Reflection on Dr Anna Carline’s seminar
On the 10th April, the CCLJ and the University of Wollongong School of Law welcomed Associate Professor Anna Carline from the University of Leicester’s School of Law for a seminar on rape law reform and criminal barristers’ perspectives in England and Wales. Dr Carline has published extensively on the issues of rape and sexual assault, and her work has been used in the production of two primary prevention interventions in North West England, aimed at reducing alcohol related rape and sexual assault. Her research is particularly relevant in light of the NSW Law Reform Commission’s current inquiry into sexual assault and consent.
In her seminar, Dr Carline drew upon two recent empirical studies she conducted with barristers across England and Wales, exploring practitioners’ perspectives on the development and implementation of rape law reforms contained in the Sexual Offences Act 2003 (UK). Dr Carline’s presentation focused on the treatment of evidence of complainant intoxication. Unlike NSW, there is a legal distinction between rape, assault by penetration and sexual assault under the Sexual Offences Act 2003 (UK). Dr Carline’s seminar focused on rape, which is contained within the definition of sexual assault under the Crimes Act 1900 (NSW).
Since the 1980s, there has been a significant reduction in rape convictions in England and Wales, with a drop from 25% in 1985, to 7% in 2000. Dr Carline noted that this decline occurred at a time when reporting rates were increasing, especially cases in which alcohol was consumed by the complainant. Barristers interviewed for Dr Carline’s study that complainant alcohol consumption was a feature of the majority of rape trials. Their reported impression was that juries tended not to sympathise with complainants who had voluntarily consumed alcohol before their sexual assault. Barristers perceived that jurors tended to regard the consumption of alcohol as undermining complainant credibility, and feared that juries would perceive the alleged rape as merely regrettable sexual behaviour, rather than non-consensual sex. Surprisingly, Dr Carline revealed that many complainants unintentionally downplay how much alcohol they consumed to avoid challenges to their reliability and adverse judgement by juries. However, this could actually undermine their credibility if other evidence (witnesses or CCTV footage) showed their self-assessment to be inaccurate.
Dr Carline went on to detail the presumptions contained in the Sexual Offences Act 2003 (UK), which are designed to support the Crown’s ability to prove non-consent. Some notable issues were exposed, including that there is no statutory presumptions covering voluntary intoxication or intoxication not to the point of unconsciousness, and there is an implementation gap: barristers reported that they tended not to ‘use’ the presumptions. Barristers in England and wales interviewed for Dr Carline’s research perceived reliance on the statutory presumptions as potentially confusing for juries, overloading them with ‘too much law’.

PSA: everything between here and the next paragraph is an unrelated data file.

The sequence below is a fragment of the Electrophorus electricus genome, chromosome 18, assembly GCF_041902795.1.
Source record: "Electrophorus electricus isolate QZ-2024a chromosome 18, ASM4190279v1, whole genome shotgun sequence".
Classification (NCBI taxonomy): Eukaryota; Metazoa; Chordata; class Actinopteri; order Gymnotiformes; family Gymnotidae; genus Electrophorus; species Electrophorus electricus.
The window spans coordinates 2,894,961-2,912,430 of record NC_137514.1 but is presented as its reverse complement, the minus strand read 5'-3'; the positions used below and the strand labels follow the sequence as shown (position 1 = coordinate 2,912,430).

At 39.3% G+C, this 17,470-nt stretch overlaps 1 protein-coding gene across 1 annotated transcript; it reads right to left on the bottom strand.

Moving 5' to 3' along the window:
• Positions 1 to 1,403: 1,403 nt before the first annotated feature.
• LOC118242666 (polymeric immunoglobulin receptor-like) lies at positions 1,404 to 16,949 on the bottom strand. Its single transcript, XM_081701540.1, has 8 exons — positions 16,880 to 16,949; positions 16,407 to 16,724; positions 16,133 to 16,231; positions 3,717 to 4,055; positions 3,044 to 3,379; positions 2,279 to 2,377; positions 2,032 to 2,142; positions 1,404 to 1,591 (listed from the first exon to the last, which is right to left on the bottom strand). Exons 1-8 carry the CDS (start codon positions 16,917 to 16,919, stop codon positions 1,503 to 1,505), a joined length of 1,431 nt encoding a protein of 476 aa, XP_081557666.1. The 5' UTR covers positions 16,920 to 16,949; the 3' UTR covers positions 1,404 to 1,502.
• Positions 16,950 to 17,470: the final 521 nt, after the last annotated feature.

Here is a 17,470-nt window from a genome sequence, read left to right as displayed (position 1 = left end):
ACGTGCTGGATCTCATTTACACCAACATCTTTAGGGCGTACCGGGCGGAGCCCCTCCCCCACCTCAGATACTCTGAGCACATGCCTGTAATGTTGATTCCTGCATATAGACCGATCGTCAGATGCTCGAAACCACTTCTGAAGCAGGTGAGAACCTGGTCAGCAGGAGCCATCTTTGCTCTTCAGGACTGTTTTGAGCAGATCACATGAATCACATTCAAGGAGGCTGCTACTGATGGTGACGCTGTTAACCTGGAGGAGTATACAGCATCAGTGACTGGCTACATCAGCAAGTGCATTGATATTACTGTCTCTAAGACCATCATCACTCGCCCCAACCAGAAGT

Dr Carline’s research also shed light on barristers’ perceptions of the objective mens rea test for rape and the use of bench book directions by judges. Interviewed barristers tended to favour an objective ‘reasonable belief’ test. This was of particular interest to a local audience given that this aspect of the definition of sexual assault in NSW is a central focus of the NSW Law Reform Commission’s current inquiry into sexual assault and consent. A range of views have been expressed about the appropriate formulation. For example, a submission made by members of the CCLJ supports a stronger ‘reasonable belief’ test in NSW, arguing that it would produce greater clarity. Conversely, the NSW Bar Association has stated that a ‘reasonable belief’ test should not be adopted as it would ‘…continue to result in attention being paid to the actions of the complainant’ and may unwittingly permit the ‘introduction of matters such as “rape myths”…’ during complainant cross-examination.
Interestingly, Dr Carline’s research showed that barristers in England and Wales recognised this possible downfall of the objective standard, and the potential for juries to sympathise with accused persons as a result.
Barristers involved in Dr Carline’s study further acknowledged the importance of bench book directions in directing juries not to assume a complainant’s intoxication equalled consent, but also noted the limitations of courts in dispelling rape myths. As one barrister stated, ‘…I think it takes a lot more than a judge's direction to fundamentally alter what is a cultural belief’.
The discussion following Dr Carline’s seminar highlighted the complex relationship between law reform and cultural assumptions regarding rape. In particular, the implementation of media campaigns and programs to shift community beliefs alongside law reforms was discussed. Dr Carline conveyed that the 2003 UK reforms weren’t accompanied by large-scale education programs. There were only sporadic ones which continued to focus on the behaviour of victims. As a result, these campaigns failed to address the underlying misogyny that underpinned the behaviours of some perpetrators. Use of specialised courts, rape and sexual assault focused training for barristers and removing juries altogether, were other ideas discussed in connection with Dr Carline’s research. Her engaging seminar revealed challenges and pathways for rape law reform in the future, and certainly gave us much food for thought.